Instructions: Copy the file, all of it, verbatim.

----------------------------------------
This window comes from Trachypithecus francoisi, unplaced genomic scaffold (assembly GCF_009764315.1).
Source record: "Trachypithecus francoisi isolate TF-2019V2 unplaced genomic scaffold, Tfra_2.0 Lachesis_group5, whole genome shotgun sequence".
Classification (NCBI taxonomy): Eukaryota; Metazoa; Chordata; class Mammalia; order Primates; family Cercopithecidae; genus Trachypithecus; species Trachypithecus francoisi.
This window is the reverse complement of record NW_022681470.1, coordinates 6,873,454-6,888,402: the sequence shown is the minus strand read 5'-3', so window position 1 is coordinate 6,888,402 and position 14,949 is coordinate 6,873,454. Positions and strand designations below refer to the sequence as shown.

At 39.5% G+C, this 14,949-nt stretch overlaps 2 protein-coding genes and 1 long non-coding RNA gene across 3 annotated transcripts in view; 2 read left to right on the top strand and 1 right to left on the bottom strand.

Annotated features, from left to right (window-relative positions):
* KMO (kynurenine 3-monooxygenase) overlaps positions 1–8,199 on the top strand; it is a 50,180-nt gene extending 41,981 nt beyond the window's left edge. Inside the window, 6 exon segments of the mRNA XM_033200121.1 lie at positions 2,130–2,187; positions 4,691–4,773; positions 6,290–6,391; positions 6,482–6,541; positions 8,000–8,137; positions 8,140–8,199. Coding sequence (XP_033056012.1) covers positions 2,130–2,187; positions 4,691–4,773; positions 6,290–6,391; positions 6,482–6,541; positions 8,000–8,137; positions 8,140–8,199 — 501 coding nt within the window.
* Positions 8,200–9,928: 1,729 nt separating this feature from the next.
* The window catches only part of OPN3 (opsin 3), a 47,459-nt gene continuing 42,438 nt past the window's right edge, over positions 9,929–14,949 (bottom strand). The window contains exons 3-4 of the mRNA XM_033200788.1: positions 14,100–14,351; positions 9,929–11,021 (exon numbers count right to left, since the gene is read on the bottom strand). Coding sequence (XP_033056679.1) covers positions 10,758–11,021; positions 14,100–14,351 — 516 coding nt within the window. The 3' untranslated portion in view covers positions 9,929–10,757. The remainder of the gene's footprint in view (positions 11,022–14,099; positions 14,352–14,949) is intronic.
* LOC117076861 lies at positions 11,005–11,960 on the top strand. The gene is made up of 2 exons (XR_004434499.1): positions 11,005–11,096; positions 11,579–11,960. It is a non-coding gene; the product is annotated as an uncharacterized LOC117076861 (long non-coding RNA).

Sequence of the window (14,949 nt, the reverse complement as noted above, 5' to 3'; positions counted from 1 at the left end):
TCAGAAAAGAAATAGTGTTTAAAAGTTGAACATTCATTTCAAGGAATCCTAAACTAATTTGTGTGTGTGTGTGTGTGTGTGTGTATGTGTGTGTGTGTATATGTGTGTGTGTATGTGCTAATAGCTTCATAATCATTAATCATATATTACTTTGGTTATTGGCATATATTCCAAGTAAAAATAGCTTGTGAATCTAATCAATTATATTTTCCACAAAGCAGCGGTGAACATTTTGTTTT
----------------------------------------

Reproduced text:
This window comes from Trachypithecus francoisi, unplaced genomic scaffold (assembly GCF_009764315.1).
Source record: "Trachypithecus francoisi isolate TF-2019V2 unplaced genomic scaffold, Tfra_2.0 Lachesis_group5, whole genome shotgun sequence".
Classification (NCBI taxonomy): Eukaryota; Metazoa; Chordata; class Mammalia; order Primates; family Cercopithecidae; genus Trachypithecus; species Trachypithecus francoisi.
This window is the reverse complement of record NW_022681470.1, coordinates 6,873,454-6,888,402: the sequence shown is the minus strand read 5'-3', so window position 1 is coordinate 6,888,402 and position 14,949 is coordinate 6,873,454. Positions and strand designations below refer to the sequence as shown.

At 39.5% G+C, this 14,949-nt stretch overlaps 2 protein-coding genes and 1 long non-coding RNA gene across 3 annotated transcripts in view; 2 read left to right on the top strand and 1 right to left on the bottom strand.

Annotated features, from left to right (window-relative positions):
* KMO (kynurenine 3-monooxygenase) overlaps positions 1–8,199 on the top strand; it is a 50,180-nt gene extending 41,981 nt beyond the window's left edge. Inside the window, 6 exon segments of the mRNA XM_033200121.1 lie at positions 2,130–2,187; positions 4,691–4,773; positions 6,290–6,391; positions 6,482–6,541; positions 8,000–8,137; positions 8,140–8,199. Coding sequence (XP_033056012.1) covers positions 2,130–2,187; positions 4,691–4,773; positions 6,290–6,391; positions 6,482–6,541; positions 8,000–8,137; positions 8,140–8,199 — 501 coding nt within the window.
* Positions 8,200–9,928: 1,729 nt separating this feature from the next.
* The window catches only part of OPN3 (opsin 3), a 47,459-nt gene continuing 42,438 nt past the window's right edge, over positions 9,929–14,949 (bottom strand). The window contains exons 3-4 of the mRNA XM_033200788.1: positions 14,100–14,351; positions 9,929–11,021 (exon numbers count right to left, since the gene is read on the bottom strand). Coding sequence (XP_033056679.1) covers positions 10,758–11,021; positions 14,100–14,351 — 516 coding nt within the window. The 3' untranslated portion in view covers positions 9,929–10,757. The remainder of the gene's footprint in view (positions 11,022–14,099; positions 14,352–14,949) is intronic.
* LOC117076861 lies at positions 11,005–11,960 on the top strand. The gene is made up of 2 exons (XR_004434499.1): positions 11,005–11,096; positions 11,579–11,960. It is a non-coding gene; the product is annotated as an uncharacterized LOC117076861 (long non-coding RNA).

Sequence of the window (14,949 nt, the reverse complement as noted above, 5' to 3'; positions counted from 1 at the left end):
TCAGAAAAGAAATAGTGTTTAAAAGTTGAACATTCATTTCAAGGAATCCTAAACTAATTTGTGTGTGTGTGTGTGTGTGTGTGTATGTGTGTGTGTGTATATGTGTGTGTGTATGTGCTAATAGCTTCATAATCATTAATCATATATTACTTTGGTTATTGGCATATATTCCAAGTAAAAATAGCTTGTGAATCTAATCAATTATATTTTCCACAAAGCAGCGGTGAACATTTTGTTTT